Understanding The Impact of Artificial Intelligence On Professional CASE Management Practice




Artificial intelligence (AI) can be defined in many ways, but it generally refers to the ability to enable computers and robots to emulate human thoughts, behaviors and tasks. Data scientists use a variety of tools to analyze data and solve problems. Machine learning (ML) is one form of AI that uses technologies and algorithms to identify patterns and insights from data by applying that learning to continuously improve decision making. ML systems analyze numerous case scenarios while continuing to learn and adapt in order to achieve the most accurate prediction for a clinical outcome. The whole idea is translating data into insights for decision making, allowing for more efficient processing by mimicking human cognition. Natural language processing (NLP) is another form of AI which uses algorithms to analyze the spoken or written word and communicate back. The pervasive use of virtual assistants, such as Siri or Alexa, are examples of the use of NLP in our everyday lives. In healthcare, AI incorporates and analyzes medical and related data with the goal of predicting the likely outcome. AI will likely result in moving case managers and other healthcare professionals into the realm of algorithm-based healthcare.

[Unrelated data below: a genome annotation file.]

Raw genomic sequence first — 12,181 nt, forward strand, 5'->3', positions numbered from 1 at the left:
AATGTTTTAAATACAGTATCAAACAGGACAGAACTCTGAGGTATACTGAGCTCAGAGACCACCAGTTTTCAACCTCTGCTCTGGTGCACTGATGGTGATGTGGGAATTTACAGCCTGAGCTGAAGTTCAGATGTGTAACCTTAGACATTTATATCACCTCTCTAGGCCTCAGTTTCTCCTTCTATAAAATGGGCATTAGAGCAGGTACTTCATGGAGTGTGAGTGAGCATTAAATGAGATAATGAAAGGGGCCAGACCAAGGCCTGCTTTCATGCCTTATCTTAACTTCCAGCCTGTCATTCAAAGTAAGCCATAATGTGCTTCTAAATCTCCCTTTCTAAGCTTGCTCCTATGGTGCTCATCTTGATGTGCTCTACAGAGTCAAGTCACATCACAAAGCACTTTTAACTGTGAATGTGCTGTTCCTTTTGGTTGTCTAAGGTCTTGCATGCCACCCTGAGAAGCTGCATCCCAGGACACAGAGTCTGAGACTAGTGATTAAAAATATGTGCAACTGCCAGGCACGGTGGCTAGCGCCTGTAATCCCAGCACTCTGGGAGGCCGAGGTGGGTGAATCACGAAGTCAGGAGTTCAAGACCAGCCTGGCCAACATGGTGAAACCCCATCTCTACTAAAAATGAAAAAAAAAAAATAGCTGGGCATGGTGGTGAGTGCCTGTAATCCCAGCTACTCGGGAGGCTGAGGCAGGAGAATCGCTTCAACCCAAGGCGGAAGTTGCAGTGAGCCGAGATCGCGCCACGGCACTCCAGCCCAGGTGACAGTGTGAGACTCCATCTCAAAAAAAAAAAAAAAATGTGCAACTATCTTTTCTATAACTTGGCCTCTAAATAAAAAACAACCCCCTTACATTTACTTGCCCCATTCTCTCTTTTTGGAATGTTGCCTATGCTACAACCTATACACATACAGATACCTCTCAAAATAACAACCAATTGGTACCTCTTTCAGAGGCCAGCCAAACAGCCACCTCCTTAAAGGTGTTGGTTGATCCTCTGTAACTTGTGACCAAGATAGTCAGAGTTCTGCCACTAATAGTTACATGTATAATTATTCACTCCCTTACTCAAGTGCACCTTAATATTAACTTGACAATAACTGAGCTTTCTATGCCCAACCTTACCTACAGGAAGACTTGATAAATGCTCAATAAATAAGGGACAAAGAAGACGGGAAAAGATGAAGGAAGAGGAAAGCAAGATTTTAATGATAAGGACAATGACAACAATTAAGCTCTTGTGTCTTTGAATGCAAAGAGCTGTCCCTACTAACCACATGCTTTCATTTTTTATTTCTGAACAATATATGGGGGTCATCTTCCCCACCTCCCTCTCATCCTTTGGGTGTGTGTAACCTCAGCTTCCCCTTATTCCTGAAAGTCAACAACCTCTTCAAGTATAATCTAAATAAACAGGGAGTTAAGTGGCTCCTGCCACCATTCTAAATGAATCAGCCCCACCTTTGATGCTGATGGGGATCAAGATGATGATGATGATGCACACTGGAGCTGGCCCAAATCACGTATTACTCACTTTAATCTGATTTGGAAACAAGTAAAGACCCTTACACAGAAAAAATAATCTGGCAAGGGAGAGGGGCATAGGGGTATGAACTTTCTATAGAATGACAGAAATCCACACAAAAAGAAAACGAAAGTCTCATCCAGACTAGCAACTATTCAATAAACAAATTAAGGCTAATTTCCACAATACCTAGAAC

There are a number of ways that AI can enhance professional case management practice with human oversight of AI outputs, including:

  • Clinical pathways: AI could assist in identifying clinical pathways based on patient data, including recommendations for interventions. Depending on the quality and quantity of data, this could assist case managers as the patient’s condition changes or when the patient is facing roadblocks to recovery. This could also be helpful when there is a broad constellation of physical health, behavioral health, oral health and social determinants of health that are all impacting the case management plan of care.
  • Content creation: AI could provide recommendations for culturally and linguistically appropriate information and education for clients. This presumes the AI platform has information about the demographics of the population and the individuals, such as race, ethnicity, sexual orientation, gender identity, etc. The content could be adjusted to meet the literacy and health literacy needs of populations and individuals.
  • Predictive capabilities: AI has already proven that algorithms, when properly applied, can fairly accurately predict the length of a hospitalization and the anticipated discharge status, for example. This could prove very helpful for case managers who are involved in discharge planning activities, so that the case manager can conduct anticipatory planning activities based on the predicted course of the hospital stay.